They will then publicize it through interviews with the world media and regular updates on their website and social media accounts. "We always have a camera with us, documenting and video shooting and my brother is a professional editor and he will put the movies together. All the money that people donate goes to Don Bosco Bonn directly and they are going to divide it to who is in need of the money," Steinkuhl said.
Impressed with the work of the Salesians in India, the travellers have decided to feature their work too. From Mumbai, they will make their way to Nepal via Indore and Agra. After their Nepal sojourn, they will pedal back to India exploring the north-east, entering at Darjeeling and exiting to Myanmar. Cycling through Thailand and Cambodia, they will reach their destination at Vietnam.
Their journey spanning nearly 15000 kilometres and 19 countries began in April 2016 and is expected to culminate by May 2017. Meanwhile they are lapping up the adventure coming their way, "I've had a lot of problems with my bike, with broken pedals, gear, flat tire, the light, the spokes, we repair what we can and rest get help from mechanics around the world. We know a lot more about bikes now," Campi laughs.
"The mountainous terrains have been a difficult part of journey, challenging for us psychologically and physically as well, very bad weather and front wind where we couldn't cycle further. But if you keep strong in your head, your body is going to push. Specially Armenia and a little part of Turkey where it was very hot and very challenging with 80% of the time climbing up and 20% of the time climbing down," Campi said.
"For me the hardest part of the trip is all this visa stuff. What I didn't expect from the trip is that we would get so many visa rejections. I am a European and with our visas we have no problem normally and now suddenly we had to wait for two weeks in Tehran for our Indian visa," Steinkuhl said.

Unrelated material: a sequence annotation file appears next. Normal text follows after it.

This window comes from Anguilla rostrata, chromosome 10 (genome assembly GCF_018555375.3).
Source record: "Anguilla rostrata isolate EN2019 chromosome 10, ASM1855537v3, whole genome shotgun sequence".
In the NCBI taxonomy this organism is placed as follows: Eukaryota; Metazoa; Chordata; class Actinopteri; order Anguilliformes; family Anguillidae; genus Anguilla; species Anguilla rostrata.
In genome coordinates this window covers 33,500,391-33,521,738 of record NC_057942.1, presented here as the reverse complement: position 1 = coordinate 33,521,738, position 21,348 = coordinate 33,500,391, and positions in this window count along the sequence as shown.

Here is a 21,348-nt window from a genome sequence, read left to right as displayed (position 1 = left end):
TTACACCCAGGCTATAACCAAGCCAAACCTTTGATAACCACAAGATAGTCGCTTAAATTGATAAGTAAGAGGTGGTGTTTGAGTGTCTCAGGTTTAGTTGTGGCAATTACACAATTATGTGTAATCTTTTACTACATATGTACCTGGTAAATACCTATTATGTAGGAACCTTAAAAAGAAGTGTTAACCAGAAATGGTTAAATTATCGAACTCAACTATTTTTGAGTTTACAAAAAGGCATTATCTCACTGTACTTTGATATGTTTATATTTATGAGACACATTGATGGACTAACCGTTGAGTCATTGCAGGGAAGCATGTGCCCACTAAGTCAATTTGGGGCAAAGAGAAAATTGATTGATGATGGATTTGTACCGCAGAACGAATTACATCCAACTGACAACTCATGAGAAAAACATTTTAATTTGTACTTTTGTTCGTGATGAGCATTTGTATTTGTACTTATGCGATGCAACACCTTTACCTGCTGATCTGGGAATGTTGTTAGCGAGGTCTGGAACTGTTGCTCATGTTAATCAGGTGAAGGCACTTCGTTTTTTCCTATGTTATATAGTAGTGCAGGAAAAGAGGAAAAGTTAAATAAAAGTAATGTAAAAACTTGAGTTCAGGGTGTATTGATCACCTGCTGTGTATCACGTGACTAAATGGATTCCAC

The best part of their trip though was the warmth with which they were received wherever they went. People invited them to their homes to stay the night, offered their gardens to pitch their tents, shared food and drink, love and laughter.
"We had a lot of prejudices before the trip that this country will be like this and this people will be like this, landscape will be like this and we were always surprised. It was totally different! And we see our relatives and friends, they thought like us. This trip will help us change people's minds about these things as well and show how countries like Albania, Turkey and Iran are so open minded and human people," Steinkuhl said.
Their 'craziness' as they call it continues, as they head out each morning looking for adventure, binging on cheap street food for lunch, cooking on their portable cooker for dinner, looking for a safe campsite as the night falls, trying not to make too much noise and use light, in order avoid wild beasts and intrusive visitors. All along, pressing at their goal to make Don Bosco known throughout the world.
So what next after this trip? Campi intends to return to Germany and do an ICU specialization in nursing and Steinkuhl wants to become a doctor. Their journey of discovery continues…